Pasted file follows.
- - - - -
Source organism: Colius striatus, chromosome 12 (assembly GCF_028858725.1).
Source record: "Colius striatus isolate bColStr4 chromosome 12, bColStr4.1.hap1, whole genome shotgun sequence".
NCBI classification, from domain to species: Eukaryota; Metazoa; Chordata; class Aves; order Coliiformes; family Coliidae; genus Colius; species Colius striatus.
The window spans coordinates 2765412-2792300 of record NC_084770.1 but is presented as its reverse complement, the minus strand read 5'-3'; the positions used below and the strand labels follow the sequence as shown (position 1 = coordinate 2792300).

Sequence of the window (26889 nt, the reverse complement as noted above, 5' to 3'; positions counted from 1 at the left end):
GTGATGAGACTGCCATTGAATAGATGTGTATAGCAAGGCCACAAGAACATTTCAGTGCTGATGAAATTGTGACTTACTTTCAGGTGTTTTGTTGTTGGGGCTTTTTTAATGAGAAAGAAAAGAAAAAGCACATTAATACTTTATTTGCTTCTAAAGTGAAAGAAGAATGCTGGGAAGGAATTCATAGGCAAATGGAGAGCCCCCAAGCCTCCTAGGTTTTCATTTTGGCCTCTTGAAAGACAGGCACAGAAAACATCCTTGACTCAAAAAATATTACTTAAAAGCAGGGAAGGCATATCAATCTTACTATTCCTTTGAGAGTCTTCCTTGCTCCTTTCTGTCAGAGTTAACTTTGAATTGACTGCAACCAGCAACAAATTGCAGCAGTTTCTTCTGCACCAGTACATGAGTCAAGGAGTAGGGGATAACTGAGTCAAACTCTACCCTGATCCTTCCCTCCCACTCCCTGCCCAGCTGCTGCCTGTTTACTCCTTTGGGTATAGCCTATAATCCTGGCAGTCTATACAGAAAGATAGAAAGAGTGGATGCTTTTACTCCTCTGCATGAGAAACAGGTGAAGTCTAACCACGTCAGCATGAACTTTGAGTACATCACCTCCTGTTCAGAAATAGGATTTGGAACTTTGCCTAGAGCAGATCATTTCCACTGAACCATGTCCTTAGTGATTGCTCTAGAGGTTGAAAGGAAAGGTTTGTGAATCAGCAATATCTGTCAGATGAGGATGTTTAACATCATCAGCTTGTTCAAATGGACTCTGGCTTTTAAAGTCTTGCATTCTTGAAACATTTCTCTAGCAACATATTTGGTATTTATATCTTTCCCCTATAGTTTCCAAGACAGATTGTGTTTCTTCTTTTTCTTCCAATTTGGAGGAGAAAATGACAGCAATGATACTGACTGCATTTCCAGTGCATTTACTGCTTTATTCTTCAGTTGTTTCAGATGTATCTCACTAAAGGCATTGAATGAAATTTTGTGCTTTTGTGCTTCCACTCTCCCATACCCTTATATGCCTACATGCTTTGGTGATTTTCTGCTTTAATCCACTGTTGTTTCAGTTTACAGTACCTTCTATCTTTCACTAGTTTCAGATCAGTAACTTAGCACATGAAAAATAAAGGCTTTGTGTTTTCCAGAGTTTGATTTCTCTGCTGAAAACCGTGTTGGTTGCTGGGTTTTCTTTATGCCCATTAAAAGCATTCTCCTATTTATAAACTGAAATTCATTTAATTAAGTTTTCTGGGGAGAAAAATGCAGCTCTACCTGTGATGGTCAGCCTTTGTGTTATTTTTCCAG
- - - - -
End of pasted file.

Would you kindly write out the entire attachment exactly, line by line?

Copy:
Source organism: Colius striatus, chromosome 12 (assembly GCF_028858725.1).
Source record: "Colius striatus isolate bColStr4 chromosome 12, bColStr4.1.hap1, whole genome shotgun sequence".
NCBI classification, from domain to species: Eukaryota; Metazoa; Chordata; class Aves; order Coliiformes; family Coliidae; genus Colius; species Colius striatus.
The window spans coordinates 2765412-2792300 of record NC_084770.1 but is presented as its reverse complement, the minus strand read 5'-3'; the positions used below and the strand labels follow the sequence as shown (position 1 = coordinate 2792300).

Sequence of the window (26889 nt, the reverse complement as noted above, 5' to 3'; positions counted from 1 at the left end):
GTGATGAGACTGCCATTGAATAGATGTGTATAGCAAGGCCACAAGAACATTTCAGTGCTGATGAAATTGTGACTTACTTTCAGGTGTTTTGTTGTTGGGGCTTTTTTAATGAGAAAGAAAAGAAAAAGCACATTAATACTTTATTTGCTTCTAAAGTGAAAGAAGAATGCTGGGAAGGAATTCATAGGCAAATGGAGAGCCCCCAAGCCTCCTAGGTTTTCATTTTGGCCTCTTGAAAGACAGGCACAGAAAACATCCTTGACTCAAAAAATATTACTTAAAAGCAGGGAAGGCATATCAATCTTACTATTCCTTTGAGAGTCTTCCTTGCTCCTTTCTGTCAGAGTTAACTTTGAATTGACTGCAACCAGCAACAAATTGCAGCAGTTTCTTCTGCACCAGTACATGAGTCAAGGAGTAGGGGATAACTGAGTCAAACTCTACCCTGATCCTTCCCTCCCACTCCCTGCCCAGCTGCTGCCTGTTTACTCCTTTGGGTATAGCCTATAATCCTGGCAGTCTATACAGAAAGATAGAAAGAGTGGATGCTTTTACTCCTCTGCATGAGAAACAGGTGAAGTCTAACCACGTCAGCATGAACTTTGAGTACATCACCTCCTGTTCAGAAATAGGATTTGGAACTTTGCCTAGAGCAGATCATTTCCACTGAACCATGTCCTTAGTGATTGCTCTAGAGGTTGAAAGGAAAGGTTTGTGAATCAGCAATATCTGTCAGATGAGGATGTTTAACATCATCAGCTTGTTCAAATGGACTCTGGCTTTTAAAGTCTTGCATTCTTGAAACATTTCTCTAGCAACATATTTGGTATTTATATCTTTCCCCTATAGTTTCCAAGACAGATTGTGTTTCTTCTTTTTCTTCCAATTTGGAGGAGAAAATGACAGCAATGATACTGACTGCATTTCCAGTGCATTTACTGCTTTATTCTTCAGTTGTTTCAGATGTATCTCACTAAAGGCATTGAATGAAATTTTGTGCTTTTGTGCTTCCACTCTCCCATACCCTTATATGCCTACATGCTTTGGTGATTTTCTGCTTTAATCCACTGTTGTTTCAGTTTACAGTACCTTCTATCTTTCACTAGTTTCAGATCAGTAACTTAGCACATGAAAAATAAAGGCTTTGTGTTTTCCAGAGTTTGATTTCTCTGCTGAAAACCGTGTTGGTTGCTGGGTTTTCTTTATGCCCATTAAAAGCATTCTCCTATTTATAAACTGAAATTCATTTAATTAAGTTTTCTGGGGAGAAAAATGCAGCTCTACCTGTGATGGTCAGCCTTTGTGTTATTTTTCCAG